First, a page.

I do not know if it was the set of building blocks or the Fisher Price castle play set that I had when I was a kid that did it. But I have loved buildings since I can remember... ya know, it might have been the Gothic styled church I attended too. Exterior details that look like icing on an elaborate wedding cake are practically non-existent in modern architecture. While I live in the northern part of Michigan where one would think we are about as progressive as Jed Klampett, progress seems to be the main drive of the ruling establishment. It has since I was a little kid. We tend to tear down everything that is too expensive to fix and throw some bland expensive building up with no personality.
Our old Gothic revival styled church was replaced with a sprawling monstrosity of modernity and innovation. Stylistically I have hated the new church since its erection. Granted, on a dark Sunday after watching a horror movie, I was not terribly interested in being inside the church. I expected every daintily crenellated niche shelf to throw it statuary to the ground right on top of the first row. Or worse, bleed on Father Officiating at the Time from on high while he is blessing the sacraments. But on a sunny day with all those colors dancing in the nave and the gold gilt glinting... it really was very much like magic.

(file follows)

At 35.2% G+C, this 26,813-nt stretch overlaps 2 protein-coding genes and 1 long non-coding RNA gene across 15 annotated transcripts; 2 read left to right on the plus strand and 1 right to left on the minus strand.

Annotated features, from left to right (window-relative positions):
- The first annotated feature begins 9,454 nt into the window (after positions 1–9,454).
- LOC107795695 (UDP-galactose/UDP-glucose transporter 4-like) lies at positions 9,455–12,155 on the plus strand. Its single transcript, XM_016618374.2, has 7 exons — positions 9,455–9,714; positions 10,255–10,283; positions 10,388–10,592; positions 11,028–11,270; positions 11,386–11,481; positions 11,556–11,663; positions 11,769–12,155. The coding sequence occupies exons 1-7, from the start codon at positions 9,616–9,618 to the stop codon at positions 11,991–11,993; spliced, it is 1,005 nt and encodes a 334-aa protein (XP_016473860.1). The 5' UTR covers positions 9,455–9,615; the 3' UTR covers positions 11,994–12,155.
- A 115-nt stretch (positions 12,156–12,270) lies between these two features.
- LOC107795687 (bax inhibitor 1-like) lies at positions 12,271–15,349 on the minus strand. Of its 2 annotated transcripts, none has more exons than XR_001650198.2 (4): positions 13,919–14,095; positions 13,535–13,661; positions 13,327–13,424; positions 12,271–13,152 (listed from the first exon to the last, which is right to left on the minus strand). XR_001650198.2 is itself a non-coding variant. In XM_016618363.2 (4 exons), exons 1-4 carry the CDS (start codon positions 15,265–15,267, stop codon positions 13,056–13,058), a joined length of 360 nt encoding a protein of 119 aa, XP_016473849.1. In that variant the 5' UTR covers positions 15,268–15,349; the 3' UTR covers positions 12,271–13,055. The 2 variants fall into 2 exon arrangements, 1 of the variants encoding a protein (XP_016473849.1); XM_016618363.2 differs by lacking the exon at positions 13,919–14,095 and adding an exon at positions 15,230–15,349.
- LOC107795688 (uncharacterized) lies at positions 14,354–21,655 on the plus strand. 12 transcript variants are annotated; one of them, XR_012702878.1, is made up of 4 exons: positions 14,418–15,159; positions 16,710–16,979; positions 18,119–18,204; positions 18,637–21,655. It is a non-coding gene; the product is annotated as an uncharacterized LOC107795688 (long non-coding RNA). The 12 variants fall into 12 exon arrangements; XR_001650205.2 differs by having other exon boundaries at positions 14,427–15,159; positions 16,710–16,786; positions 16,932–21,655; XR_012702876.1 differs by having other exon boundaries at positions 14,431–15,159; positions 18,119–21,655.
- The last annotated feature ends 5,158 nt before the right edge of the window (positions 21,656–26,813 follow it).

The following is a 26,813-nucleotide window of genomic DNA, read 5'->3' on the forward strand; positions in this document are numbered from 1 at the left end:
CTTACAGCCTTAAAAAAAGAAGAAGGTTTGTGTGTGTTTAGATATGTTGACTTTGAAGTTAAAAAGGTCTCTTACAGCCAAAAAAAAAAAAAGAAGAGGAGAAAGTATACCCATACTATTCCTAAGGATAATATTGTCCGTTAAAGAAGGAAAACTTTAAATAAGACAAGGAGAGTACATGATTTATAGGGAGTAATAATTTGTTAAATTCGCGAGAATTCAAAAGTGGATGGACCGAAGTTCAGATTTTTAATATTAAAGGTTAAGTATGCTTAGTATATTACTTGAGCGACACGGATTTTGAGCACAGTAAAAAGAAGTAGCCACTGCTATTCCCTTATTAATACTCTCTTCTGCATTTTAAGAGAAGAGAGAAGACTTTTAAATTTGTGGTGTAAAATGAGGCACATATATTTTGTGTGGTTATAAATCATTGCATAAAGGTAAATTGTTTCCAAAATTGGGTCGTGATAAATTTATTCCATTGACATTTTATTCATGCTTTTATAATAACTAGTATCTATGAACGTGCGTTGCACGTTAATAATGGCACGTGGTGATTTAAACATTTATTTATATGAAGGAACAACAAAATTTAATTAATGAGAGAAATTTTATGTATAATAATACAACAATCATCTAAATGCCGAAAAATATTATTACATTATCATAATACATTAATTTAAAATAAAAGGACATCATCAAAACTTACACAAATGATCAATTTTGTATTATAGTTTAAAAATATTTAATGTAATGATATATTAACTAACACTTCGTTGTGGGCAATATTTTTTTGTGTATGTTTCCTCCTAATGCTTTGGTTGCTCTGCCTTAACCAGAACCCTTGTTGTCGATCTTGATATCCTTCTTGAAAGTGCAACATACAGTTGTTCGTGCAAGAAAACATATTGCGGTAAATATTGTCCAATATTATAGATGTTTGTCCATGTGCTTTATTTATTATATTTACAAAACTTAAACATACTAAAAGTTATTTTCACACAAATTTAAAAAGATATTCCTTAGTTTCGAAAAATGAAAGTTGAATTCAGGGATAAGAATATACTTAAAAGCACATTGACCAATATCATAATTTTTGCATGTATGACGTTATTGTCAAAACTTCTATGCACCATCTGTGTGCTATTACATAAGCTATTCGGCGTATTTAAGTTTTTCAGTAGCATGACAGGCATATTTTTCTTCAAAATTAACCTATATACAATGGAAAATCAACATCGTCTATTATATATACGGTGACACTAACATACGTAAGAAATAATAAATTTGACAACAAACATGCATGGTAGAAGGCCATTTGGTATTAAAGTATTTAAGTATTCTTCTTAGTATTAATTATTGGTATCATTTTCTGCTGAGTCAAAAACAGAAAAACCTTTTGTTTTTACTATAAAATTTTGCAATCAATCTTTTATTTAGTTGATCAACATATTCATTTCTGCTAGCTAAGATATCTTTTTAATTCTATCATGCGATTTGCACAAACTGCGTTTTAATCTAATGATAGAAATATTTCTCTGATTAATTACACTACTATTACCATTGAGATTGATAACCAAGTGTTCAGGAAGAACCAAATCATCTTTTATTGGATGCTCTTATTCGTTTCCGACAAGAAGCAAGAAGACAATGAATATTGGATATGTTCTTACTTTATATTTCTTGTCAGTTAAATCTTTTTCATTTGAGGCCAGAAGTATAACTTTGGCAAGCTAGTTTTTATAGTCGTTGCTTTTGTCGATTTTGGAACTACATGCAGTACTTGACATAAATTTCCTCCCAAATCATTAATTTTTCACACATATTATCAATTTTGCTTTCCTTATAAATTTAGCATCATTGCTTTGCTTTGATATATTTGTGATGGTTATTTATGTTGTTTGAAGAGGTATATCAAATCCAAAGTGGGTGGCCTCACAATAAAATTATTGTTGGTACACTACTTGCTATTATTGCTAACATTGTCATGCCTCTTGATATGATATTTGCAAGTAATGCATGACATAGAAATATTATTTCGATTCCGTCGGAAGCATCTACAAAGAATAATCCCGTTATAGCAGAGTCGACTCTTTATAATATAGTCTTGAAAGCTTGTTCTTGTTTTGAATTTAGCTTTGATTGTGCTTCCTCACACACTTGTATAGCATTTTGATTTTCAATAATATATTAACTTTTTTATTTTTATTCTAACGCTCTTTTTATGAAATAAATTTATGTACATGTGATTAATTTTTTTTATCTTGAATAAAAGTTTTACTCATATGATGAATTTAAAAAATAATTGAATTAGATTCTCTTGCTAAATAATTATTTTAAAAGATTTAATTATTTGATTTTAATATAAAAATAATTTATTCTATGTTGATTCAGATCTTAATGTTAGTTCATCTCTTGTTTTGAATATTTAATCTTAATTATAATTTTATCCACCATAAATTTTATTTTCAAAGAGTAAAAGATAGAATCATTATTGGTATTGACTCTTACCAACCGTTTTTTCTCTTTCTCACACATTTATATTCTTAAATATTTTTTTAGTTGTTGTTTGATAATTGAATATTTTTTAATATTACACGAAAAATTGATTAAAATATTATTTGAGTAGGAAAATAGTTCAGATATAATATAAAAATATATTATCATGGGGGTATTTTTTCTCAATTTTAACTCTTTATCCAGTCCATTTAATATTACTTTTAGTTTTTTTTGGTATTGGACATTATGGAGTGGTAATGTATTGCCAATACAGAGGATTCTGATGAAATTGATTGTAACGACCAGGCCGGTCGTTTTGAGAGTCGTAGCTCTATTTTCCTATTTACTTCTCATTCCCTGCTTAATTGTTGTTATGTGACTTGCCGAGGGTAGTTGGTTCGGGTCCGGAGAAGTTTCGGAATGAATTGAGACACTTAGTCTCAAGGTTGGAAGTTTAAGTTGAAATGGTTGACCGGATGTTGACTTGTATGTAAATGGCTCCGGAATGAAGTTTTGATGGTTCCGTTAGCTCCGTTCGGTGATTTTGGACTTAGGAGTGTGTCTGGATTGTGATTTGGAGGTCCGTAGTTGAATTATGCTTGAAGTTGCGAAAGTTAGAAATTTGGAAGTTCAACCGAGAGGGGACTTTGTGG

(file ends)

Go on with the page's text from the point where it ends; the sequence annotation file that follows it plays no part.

Other churches in town, smaller denominations, were able to sell their buildings to be renovated for single family use so there are some great old bones with new paint on them. But we razed our church. Logistically it was not possible to sell. It sat on the corner of a block where the school was. Renovating for the churches continued use was out of the question. So I am sure turning it into apartments was a huge "Hell NO". But it would have been a marvelous place to live.
Of course all the gingerbread that adorned these old buildings is gone. Some people might have decided to replace it all with the modern equivalent. But it is expensive. And it is a great place for roosting pigeons and seagulls who get lost. That is why mom took all the gingerbread off of our Queen Anne. Why she made it into a monster of an eye-sore is another question. And i guess that is also part of what makes me such a sucker for architecture.